OK...here we go then.
Photo Courtesy Barrie Sanford author of ROYAL METAL Fraser River Rail Bridge
The conductor called to say that the caboose was off the swing span, so I released the train brakes and reduce the throttle by one or two notches.
CN trains were detoured over CP between Coquitlam, Sapperton and Mission, and many train and engine crews made a lot of 'overtime' money in the process. Young engineer Bruce Harvey made the leap from the junior assigned hogger, working the 2400 West Lead (a really shitty job), to the engineer's spareboard..."the money machine". At the same time, CP experienced shortages of crews as they had to provide 'pilots' for all the CN trains detouring over their track. And Bill, who was no stranger to high mileage jobs, was one of those pilots handling our trains over his track. We spent many hours together sitting on CP track waiting for clearance to get through Coquitlam and onward to Sapperton.
And that's how I met "Scrap Iron".
AN ADDENDUM TO THIS STORY MAY 23, 2012
Photos and notes by Claude Prutton
Note: Your will read, in almost every account of this disastrous event that the barge, The Swiftsure Prince was blown from its moorings at Pacific Coast Terminals by a strong wind. I can assure you that while it might be reasonable to assume that 'wind' was the culprit, I can assure you that was an unlikely scenario.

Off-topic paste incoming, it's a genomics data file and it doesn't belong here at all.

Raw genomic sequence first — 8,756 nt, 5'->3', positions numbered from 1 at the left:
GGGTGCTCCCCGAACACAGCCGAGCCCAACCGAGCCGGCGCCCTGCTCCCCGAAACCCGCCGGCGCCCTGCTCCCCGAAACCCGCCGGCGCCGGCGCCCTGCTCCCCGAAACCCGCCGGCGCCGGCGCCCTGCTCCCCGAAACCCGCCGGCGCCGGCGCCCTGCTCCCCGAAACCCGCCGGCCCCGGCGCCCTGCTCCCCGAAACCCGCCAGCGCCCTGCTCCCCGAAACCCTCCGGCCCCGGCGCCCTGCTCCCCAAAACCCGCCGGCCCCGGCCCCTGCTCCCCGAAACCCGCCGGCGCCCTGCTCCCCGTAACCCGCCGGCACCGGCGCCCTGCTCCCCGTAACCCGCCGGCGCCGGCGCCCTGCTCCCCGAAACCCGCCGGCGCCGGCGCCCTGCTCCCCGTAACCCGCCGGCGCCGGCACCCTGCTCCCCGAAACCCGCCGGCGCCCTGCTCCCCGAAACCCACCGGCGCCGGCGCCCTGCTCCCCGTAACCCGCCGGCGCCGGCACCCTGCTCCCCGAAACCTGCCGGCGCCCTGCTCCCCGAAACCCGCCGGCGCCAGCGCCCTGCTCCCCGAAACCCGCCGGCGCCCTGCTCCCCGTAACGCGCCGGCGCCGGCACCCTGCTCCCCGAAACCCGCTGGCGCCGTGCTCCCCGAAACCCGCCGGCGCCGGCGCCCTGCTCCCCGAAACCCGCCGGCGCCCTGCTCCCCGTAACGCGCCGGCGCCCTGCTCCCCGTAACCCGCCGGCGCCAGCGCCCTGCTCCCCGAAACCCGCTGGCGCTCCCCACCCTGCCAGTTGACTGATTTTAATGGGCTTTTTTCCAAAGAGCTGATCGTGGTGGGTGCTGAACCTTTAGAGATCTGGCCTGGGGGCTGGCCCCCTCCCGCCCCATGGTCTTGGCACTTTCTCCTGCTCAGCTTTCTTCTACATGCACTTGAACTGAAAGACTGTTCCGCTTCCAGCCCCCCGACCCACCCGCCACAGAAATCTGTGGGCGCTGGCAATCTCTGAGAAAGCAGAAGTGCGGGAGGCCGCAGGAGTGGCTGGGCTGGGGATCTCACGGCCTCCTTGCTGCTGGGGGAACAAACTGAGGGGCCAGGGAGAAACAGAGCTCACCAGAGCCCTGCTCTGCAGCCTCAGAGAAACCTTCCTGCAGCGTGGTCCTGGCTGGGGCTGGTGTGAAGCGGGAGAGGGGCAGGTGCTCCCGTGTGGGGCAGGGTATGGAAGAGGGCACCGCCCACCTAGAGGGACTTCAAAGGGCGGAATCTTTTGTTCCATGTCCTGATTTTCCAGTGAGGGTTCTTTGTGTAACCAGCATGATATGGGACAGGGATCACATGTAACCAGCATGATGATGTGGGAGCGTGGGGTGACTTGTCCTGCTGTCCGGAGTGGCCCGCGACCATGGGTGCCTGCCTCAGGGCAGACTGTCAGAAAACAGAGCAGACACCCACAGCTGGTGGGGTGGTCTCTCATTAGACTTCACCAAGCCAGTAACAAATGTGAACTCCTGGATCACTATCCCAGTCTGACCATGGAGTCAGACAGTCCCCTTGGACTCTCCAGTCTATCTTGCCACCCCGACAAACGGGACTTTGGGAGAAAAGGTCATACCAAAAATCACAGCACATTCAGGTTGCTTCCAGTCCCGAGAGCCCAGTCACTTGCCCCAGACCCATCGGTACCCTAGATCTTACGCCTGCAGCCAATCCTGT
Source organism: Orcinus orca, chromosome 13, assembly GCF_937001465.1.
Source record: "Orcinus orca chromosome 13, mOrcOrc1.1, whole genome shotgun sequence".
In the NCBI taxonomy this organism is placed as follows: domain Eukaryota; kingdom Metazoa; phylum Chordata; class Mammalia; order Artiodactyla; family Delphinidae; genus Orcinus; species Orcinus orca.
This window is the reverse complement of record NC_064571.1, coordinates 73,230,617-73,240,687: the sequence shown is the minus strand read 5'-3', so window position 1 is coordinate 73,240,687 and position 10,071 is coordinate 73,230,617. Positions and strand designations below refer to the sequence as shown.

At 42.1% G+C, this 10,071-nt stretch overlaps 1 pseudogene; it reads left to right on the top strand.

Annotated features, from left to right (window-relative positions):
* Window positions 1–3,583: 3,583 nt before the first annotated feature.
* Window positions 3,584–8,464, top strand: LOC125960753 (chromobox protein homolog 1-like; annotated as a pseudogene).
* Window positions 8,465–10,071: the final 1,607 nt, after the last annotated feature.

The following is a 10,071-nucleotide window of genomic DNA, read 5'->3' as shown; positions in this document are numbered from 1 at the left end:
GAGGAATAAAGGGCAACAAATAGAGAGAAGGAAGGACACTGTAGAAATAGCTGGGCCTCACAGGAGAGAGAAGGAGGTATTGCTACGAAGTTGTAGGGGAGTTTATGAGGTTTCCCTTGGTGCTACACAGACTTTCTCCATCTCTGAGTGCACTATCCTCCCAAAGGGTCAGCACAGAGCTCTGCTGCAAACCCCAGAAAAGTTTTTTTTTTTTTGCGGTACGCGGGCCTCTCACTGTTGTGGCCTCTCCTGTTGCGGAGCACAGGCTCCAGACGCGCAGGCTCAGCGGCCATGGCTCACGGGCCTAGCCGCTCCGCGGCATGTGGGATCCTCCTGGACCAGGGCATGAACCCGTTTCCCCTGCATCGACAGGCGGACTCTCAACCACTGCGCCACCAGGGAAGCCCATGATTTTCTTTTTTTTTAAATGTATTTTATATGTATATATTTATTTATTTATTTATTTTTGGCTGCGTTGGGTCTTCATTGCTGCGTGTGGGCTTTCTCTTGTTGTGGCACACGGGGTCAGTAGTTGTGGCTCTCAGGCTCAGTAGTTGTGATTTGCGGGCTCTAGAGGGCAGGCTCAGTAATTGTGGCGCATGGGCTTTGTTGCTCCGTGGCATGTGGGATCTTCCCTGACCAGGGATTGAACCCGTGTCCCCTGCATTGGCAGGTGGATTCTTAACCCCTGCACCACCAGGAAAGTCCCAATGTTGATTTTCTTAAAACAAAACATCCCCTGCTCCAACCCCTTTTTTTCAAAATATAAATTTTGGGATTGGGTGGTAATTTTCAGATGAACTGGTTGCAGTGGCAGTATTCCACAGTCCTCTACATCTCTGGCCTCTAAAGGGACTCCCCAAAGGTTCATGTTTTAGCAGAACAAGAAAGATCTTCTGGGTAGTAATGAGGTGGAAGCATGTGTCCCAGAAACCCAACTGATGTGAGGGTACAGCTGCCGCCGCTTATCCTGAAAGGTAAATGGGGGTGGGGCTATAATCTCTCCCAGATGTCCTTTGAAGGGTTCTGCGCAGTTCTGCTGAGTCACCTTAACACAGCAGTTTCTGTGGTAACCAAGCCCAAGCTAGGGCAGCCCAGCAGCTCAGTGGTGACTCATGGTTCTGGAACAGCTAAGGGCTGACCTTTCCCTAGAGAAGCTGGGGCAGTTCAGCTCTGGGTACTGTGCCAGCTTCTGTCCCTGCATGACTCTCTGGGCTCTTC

In fact, the air was calm at the time the barge slipped from its moorings and it was the incoming tide that carried the barge into the New Westminster Rail Bridge and not the wind, for there was no wind blowing.
There were only four people on the bridge at the time of the incident; the bridge operator; Benny, the conductor; Cecil, the head end brakeman and myself, the engineer.
At the time, there was a very thick blanket of dense fog lying at a depth of approximately thirty feet. Above that, the air was clear and and the bridge operator could see the superstructure of the vessel as it was coming upriver, towards the span and he was able to warn us of the approach in time to get the train off the doomed span.
The following is from an email that I recently received from Claude Prutton, via Mark Forseille.
To say the least, I am extremely grateful to Mark, for taking the initiative to forward Claude's email to me, and especially to Claude (for taking the attached photos).
Caboose Coffee and its readers are all the richer for their efforts.